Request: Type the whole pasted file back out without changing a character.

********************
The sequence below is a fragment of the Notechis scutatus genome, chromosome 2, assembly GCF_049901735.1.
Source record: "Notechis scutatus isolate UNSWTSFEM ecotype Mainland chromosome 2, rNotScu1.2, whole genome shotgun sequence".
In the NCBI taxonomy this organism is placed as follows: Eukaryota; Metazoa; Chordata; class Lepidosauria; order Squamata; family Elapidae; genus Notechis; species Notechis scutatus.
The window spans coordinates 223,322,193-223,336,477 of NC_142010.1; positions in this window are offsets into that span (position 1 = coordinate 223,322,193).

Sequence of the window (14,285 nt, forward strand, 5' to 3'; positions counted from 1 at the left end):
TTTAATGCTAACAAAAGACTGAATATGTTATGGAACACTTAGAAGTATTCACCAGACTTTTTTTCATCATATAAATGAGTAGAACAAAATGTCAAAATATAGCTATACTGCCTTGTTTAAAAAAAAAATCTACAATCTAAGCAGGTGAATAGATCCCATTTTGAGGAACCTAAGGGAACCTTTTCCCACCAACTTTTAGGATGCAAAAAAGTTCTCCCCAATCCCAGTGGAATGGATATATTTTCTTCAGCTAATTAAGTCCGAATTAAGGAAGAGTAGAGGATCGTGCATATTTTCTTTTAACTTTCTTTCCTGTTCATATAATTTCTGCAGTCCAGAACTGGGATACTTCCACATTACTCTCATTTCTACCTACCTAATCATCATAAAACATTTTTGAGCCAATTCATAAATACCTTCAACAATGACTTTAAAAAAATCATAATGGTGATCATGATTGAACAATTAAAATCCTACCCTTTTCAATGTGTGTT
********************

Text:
The sequence below is a fragment of the Notechis scutatus genome, chromosome 2, assembly GCF_049901735.1.
Source record: "Notechis scutatus isolate UNSWTSFEM ecotype Mainland chromosome 2, rNotScu1.2, whole genome shotgun sequence".
In the NCBI taxonomy this organism is placed as follows: Eukaryota; Metazoa; Chordata; class Lepidosauria; order Squamata; family Elapidae; genus Notechis; species Notechis scutatus.
The window spans coordinates 223,322,193-223,336,477 of NC_142010.1; positions in this window are offsets into that span (position 1 = coordinate 223,322,193).

Sequence of the window (14,285 nt, forward strand, 5' to 3'; positions counted from 1 at the left end):
TTTAATGCTAACAAAAGACTGAATATGTTATGGAACACTTAGAAGTATTCACCAGACTTTTTTTCATCATATAAATGAGTAGAACAAAATGTCAAAATATAGCTATACTGCCTTGTTTAAAAAAAAAATCTACAATCTAAGCAGGTGAATAGATCCCATTTTGAGGAACCTAAGGGAACCTTTTCCCACCAACTTTTAGGATGCAAAAAAGTTCTCCCCAATCCCAGTGGAATGGATATATTTTCTTCAGCTAATTAAGTCCGAATTAAGGAAGAGTAGAGGATCGTGCATATTTTCTTTTAACTTTCTTTCCTGTTCATATAATTTCTGCAGTCCAGAACTGGGATACTTCCACATTACTCTCATTTCTACCTACCTAATCATCATAAAACATTTTTGAGCCAATTCATAAATACCTTCAACAATGACTTTAAAAAAATCATAATGGTGATCATGATTGAACAATTAAAATCCTACCCTTTTCAATGTGTGTT